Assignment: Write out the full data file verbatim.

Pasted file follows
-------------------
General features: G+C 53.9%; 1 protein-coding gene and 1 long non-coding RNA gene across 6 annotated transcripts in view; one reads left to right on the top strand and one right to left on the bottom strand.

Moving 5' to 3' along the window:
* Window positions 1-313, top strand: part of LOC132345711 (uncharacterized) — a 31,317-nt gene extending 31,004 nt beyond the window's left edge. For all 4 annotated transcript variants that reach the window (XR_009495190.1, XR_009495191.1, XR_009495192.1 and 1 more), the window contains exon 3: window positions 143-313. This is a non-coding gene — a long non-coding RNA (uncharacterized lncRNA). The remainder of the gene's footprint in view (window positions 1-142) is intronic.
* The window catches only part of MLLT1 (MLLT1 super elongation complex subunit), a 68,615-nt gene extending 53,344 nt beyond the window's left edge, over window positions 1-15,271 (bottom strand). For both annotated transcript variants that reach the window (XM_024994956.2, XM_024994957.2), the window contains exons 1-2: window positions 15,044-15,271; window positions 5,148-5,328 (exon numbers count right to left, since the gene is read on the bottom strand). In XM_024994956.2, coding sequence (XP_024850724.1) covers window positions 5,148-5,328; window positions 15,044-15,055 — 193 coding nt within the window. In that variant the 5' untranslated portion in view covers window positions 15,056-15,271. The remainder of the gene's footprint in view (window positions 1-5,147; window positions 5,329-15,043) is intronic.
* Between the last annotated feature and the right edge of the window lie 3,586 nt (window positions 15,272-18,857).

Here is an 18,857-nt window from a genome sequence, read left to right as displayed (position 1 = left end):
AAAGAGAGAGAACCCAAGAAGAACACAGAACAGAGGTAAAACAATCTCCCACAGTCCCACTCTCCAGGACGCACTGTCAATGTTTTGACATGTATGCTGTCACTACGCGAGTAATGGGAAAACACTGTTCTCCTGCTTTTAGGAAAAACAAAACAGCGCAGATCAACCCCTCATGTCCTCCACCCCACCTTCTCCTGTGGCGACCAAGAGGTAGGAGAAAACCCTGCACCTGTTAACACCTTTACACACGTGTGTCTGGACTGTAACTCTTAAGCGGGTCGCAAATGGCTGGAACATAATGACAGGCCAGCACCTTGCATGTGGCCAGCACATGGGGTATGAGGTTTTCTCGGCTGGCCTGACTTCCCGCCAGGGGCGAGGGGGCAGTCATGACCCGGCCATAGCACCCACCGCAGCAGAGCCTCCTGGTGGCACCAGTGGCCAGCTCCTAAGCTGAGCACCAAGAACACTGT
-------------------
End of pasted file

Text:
General features: G+C 53.9%; 1 protein-coding gene and 1 long non-coding RNA gene across 6 annotated transcripts in view; one reads left to right on the top strand and one right to left on the bottom strand.

Moving 5' to 3' along the window:
* Window positions 1-313, top strand: part of LOC132345711 (uncharacterized) — a 31,317-nt gene extending 31,004 nt beyond the window's left edge. For all 4 annotated transcript variants that reach the window (XR_009495190.1, XR_009495191.1, XR_009495192.1 and 1 more), the window contains exon 3: window positions 143-313. This is a non-coding gene — a long non-coding RNA (uncharacterized lncRNA). The remainder of the gene's footprint in view (window positions 1-142) is intronic.
* The window catches only part of MLLT1 (MLLT1 super elongation complex subunit), a 68,615-nt gene extending 53,344 nt beyond the window's left edge, over window positions 1-15,271 (bottom strand). For both annotated transcript variants that reach the window (XM_024994956.2, XM_024994957.2), the window contains exons 1-2: window positions 15,044-15,271; window positions 5,148-5,328 (exon numbers count right to left, since the gene is read on the bottom strand). In XM_024994956.2, coding sequence (XP_024850724.1) covers window positions 5,148-5,328; window positions 15,044-15,055 — 193 coding nt within the window. In that variant the 5' untranslated portion in view covers window positions 15,056-15,271. The remainder of the gene's footprint in view (window positions 1-5,147; window positions 5,329-15,043) is intronic.
* Between the last annotated feature and the right edge of the window lie 3,586 nt (window positions 15,272-18,857).

Here is an 18,857-nt window from a genome sequence, read left to right as displayed (position 1 = left end):
AAAGAGAGAGAACCCAAGAAGAACACAGAACAGAGGTAAAACAATCTCCCACAGTCCCACTCTCCAGGACGCACTGTCAATGTTTTGACATGTATGCTGTCACTACGCGAGTAATGGGAAAACACTGTTCTCCTGCTTTTAGGAAAAACAAAACAGCGCAGATCAACCCCTCATGTCCTCCACCCCACCTTCTCCTGTGGCGACCAAGAGGTAGGAGAAAACCCTGCACCTGTTAACACCTTTACACACGTGTGTCTGGACTGTAACTCTTAAGCGGGTCGCAAATGGCTGGAACATAATGACAGGCCAGCACCTTGCATGTGGCCAGCACATGGGGTATGAGGTTTTCTCGGCTGGCCTGACTTCCCGCCAGGGGCGAGGGGGCAGTCATGACCCGGCCATAGCACCCACCGCAGCAGAGCCTCCTGGTGGCACCAGTGGCCAGCTCCTAAGCTGAGCACCAAGAACACTGT